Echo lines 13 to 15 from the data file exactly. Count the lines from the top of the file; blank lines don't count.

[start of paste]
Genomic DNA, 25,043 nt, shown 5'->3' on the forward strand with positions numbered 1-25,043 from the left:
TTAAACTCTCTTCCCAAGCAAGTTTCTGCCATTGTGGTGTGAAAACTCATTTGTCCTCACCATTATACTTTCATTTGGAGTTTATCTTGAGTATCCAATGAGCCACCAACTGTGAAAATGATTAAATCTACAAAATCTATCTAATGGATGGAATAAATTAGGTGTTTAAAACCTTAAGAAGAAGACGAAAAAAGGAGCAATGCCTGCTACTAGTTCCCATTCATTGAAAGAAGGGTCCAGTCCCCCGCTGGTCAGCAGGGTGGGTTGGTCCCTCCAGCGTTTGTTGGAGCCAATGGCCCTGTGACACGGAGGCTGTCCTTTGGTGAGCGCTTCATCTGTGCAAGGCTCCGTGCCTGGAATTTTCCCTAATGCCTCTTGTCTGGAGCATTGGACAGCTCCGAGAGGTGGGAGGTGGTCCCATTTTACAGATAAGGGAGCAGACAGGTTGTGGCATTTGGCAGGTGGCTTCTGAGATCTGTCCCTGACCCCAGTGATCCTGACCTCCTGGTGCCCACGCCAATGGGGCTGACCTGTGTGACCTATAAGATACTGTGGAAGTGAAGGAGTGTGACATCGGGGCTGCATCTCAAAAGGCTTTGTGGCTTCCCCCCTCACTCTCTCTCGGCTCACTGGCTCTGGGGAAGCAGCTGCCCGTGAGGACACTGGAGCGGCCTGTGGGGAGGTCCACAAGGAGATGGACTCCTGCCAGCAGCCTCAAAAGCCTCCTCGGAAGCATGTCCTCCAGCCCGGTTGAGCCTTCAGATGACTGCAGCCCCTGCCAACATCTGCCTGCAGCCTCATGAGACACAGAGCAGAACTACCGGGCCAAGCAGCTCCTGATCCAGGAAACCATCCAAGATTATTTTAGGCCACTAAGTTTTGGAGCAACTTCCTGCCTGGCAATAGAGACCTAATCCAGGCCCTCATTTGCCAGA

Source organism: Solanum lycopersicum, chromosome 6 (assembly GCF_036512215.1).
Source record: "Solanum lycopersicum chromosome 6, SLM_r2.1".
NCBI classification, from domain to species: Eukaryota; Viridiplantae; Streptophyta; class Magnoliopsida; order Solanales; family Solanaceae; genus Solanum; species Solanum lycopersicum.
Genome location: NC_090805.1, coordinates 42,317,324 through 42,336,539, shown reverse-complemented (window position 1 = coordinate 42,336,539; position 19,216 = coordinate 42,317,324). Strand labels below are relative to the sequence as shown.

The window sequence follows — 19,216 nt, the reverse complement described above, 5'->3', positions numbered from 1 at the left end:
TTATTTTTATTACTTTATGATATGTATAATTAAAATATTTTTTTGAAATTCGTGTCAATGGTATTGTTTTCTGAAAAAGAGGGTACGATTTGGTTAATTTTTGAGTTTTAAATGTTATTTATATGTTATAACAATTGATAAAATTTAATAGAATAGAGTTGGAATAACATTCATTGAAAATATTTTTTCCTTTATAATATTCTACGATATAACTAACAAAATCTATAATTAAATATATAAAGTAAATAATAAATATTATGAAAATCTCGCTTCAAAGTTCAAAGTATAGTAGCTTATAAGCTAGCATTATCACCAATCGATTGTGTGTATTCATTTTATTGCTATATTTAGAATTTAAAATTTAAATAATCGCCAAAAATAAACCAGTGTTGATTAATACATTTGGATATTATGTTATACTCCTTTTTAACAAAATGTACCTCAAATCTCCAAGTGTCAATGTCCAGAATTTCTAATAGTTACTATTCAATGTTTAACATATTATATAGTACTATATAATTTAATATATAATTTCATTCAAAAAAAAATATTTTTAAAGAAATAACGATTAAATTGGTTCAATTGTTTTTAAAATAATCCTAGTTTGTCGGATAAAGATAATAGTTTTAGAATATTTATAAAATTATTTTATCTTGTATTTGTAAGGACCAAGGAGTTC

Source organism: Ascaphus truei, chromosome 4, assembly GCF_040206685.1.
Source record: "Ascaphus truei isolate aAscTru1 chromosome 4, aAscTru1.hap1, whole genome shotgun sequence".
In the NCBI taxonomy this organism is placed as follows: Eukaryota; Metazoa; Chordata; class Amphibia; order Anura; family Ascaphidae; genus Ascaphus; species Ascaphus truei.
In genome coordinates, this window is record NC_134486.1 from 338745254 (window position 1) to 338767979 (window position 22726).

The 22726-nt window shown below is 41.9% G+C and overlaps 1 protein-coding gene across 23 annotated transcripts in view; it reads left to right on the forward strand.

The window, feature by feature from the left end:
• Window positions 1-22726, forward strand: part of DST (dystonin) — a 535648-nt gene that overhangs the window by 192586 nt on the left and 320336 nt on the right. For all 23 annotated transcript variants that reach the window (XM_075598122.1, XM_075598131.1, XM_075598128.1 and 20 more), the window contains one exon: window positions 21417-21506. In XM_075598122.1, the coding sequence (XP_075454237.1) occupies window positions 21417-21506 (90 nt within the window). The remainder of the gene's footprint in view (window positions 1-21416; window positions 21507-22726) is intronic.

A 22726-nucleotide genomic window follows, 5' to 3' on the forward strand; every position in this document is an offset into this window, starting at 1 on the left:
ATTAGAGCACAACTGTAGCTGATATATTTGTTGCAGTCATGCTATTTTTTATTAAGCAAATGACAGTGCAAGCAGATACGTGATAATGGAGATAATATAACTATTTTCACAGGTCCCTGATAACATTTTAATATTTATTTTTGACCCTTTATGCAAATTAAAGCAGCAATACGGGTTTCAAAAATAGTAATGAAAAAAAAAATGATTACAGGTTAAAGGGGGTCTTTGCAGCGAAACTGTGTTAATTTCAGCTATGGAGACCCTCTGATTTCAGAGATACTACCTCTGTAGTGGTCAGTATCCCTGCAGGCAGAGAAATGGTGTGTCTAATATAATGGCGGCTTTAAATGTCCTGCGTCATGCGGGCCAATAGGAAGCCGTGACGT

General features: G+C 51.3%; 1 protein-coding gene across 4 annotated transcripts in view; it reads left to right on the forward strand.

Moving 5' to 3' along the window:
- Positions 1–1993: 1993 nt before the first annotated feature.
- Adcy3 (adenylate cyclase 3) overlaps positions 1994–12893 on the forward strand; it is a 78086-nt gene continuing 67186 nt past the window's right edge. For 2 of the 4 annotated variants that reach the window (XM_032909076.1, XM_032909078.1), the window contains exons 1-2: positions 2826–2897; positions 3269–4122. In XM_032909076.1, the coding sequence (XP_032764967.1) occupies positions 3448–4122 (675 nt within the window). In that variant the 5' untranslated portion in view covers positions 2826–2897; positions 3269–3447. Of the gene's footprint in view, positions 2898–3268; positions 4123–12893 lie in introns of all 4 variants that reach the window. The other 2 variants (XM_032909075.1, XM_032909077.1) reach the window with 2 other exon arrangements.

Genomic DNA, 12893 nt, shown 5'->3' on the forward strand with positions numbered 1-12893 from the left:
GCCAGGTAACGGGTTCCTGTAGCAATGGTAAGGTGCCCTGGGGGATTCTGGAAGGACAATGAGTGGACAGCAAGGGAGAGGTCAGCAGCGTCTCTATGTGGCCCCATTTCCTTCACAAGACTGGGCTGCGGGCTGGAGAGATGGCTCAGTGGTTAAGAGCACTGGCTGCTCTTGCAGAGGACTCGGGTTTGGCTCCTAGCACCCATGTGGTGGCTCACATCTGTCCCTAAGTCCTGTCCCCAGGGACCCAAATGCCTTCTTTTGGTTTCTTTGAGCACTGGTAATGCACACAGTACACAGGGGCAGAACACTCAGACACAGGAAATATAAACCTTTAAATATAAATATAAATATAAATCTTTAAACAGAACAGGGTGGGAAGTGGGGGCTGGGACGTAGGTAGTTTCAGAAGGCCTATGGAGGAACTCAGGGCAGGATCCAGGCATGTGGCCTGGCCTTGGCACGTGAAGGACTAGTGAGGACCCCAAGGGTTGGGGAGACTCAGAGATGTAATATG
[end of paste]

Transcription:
The 22726-nt window shown below is 41.9% G+C and overlaps 1 protein-coding gene across 23 annotated transcripts in view; it reads left to right on the forward strand.

The window, feature by feature from the left end:
• Window positions 1-22726, forward strand: part of DST (dystonin) — a 535648-nt gene that overhangs the window by 192586 nt on the left and 320336 nt on the right. For all 23 annotated transcript variants that reach the window (XM_075598122.1, XM_075598131.1, XM_075598128.1 and 20 more), the window contains one exon: window positions 21417-21506. In XM_075598122.1, the coding sequence (XP_075454237.1) occupies window positions 21417-21506 (90 nt within the window). The remainder of the gene's footprint in view (window positions 1-21416; window positions 21507-22726) is intronic.